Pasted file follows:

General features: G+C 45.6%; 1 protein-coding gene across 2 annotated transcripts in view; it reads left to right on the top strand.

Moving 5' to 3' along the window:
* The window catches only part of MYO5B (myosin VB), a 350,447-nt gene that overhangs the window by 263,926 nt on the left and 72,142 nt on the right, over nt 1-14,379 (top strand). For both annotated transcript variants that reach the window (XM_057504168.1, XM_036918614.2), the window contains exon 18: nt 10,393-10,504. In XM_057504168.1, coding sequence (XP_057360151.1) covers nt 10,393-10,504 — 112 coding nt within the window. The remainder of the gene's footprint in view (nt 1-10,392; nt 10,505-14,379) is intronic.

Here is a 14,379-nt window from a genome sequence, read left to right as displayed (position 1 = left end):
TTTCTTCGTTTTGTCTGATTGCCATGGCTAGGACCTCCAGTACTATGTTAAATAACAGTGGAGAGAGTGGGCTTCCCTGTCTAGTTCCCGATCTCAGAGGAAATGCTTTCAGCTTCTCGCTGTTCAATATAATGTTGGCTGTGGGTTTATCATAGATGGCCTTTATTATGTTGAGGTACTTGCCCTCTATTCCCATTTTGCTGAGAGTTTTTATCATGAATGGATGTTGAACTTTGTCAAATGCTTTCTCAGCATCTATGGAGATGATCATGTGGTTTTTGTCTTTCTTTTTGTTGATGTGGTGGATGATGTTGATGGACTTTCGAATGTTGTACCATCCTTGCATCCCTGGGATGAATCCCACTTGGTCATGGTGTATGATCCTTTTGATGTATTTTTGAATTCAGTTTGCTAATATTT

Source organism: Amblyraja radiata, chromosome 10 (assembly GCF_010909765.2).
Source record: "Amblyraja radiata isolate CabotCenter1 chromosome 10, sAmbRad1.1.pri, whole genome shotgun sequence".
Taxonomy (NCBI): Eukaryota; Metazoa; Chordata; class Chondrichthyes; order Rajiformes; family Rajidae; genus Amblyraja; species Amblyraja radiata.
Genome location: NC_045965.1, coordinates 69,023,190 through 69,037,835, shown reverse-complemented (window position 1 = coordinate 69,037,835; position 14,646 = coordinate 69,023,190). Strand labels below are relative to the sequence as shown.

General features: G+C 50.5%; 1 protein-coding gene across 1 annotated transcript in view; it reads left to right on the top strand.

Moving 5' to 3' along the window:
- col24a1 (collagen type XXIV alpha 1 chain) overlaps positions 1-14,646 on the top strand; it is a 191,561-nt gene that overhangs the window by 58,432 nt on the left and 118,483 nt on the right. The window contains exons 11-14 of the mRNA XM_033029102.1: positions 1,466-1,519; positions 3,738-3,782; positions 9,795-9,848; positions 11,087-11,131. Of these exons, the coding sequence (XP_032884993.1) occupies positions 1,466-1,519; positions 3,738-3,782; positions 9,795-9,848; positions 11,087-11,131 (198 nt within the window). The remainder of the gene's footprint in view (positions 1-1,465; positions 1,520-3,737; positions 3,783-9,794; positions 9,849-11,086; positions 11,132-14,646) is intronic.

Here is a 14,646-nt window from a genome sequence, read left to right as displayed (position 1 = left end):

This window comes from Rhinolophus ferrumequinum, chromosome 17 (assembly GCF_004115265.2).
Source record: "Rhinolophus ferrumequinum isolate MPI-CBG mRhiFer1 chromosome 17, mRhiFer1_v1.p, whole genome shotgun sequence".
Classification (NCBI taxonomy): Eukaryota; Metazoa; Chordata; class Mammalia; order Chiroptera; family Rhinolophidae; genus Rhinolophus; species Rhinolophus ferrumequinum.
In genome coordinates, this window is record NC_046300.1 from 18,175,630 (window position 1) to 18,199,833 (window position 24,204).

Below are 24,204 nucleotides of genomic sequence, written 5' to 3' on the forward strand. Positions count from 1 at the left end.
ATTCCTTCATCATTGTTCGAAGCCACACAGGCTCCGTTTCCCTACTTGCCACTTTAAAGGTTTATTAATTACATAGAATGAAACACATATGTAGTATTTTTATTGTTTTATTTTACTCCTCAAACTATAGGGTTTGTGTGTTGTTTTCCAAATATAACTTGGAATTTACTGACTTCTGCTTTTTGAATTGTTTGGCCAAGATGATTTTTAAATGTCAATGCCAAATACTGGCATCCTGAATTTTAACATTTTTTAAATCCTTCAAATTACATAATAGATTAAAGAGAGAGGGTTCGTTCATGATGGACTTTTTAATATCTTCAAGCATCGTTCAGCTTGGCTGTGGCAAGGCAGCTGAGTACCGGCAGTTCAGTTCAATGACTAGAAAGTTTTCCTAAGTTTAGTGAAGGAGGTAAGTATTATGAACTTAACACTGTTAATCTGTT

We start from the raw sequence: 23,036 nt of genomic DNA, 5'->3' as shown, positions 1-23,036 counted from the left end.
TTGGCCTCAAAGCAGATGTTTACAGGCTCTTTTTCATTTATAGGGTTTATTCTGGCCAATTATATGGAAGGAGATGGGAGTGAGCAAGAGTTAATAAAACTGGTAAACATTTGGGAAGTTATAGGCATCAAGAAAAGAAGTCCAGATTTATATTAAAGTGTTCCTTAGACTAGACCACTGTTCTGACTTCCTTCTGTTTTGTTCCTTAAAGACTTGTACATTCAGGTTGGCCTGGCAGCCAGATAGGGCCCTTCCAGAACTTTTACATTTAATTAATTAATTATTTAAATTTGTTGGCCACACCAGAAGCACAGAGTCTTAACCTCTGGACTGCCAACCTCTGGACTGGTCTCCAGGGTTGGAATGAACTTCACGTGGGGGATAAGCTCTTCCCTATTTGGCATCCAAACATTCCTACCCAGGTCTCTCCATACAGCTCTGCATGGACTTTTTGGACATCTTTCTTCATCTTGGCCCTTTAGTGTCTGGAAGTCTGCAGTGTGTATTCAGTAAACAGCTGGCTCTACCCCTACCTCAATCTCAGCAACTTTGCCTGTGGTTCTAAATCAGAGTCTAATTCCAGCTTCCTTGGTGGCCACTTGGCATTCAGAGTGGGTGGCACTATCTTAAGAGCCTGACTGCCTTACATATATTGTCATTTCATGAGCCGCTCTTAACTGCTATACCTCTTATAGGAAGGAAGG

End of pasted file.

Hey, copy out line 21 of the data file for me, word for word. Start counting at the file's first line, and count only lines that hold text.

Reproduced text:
TTGGCCTCAAAGCAGATGTTTACAGGCTCTTTTTCATTTATAGGGTTTATTCTGGCCAATTATATGGAAGGAGATGGGAGTGAGCAAGAGTTAATAAAACTGGTAAACATTTGGGAAGTTATAGGCATCAAGAAAAGAAGTCCAGATTTATATTAAAGTGTTCCTTAGACTAGACCACTGTTCTGACTTCCTTCTGTTTTGTTCCTTAAAGACTTGTACATTCAGGTTGGCCTGGCAGCCAGATAGGGCCCTTCCAGAACTTTTACATTTAATTAATTAATTATTTAAATTTGTTGGCCACACCAGAAGCACAGAGTCTTAACCTCTGGACTGCCAACCTCTGGACTGGTCTCCAGGGTTGGAATGAACTTCACGTGGGGGATAAGCTCTTCCCTATTTGGCATCCAAACATTCCTACCCAGGTCTCTCCATACAGCTCTGCATGGACTTTTTGGACATCTTTCTTCATCTTGGCCCTTTAGTGTCTGGAAGTCTGCAGTGTGTATTCAGTAAACAGCTGGCTCTACCCCTACCTCAATCTCAGCAACTTTGCCTGTGGTTCTAAATCAGAGTCTAATTCCAGCTTCCTTGGTGGCCACTTGGCATTCAGAGTGGGTGGCACTATCTTAAGAGCCTGACTGCCTTACATATATTGTCATTTCATGAGCCGCTCTTAACTGCTATACCTCTTATAGGAAGGAAGG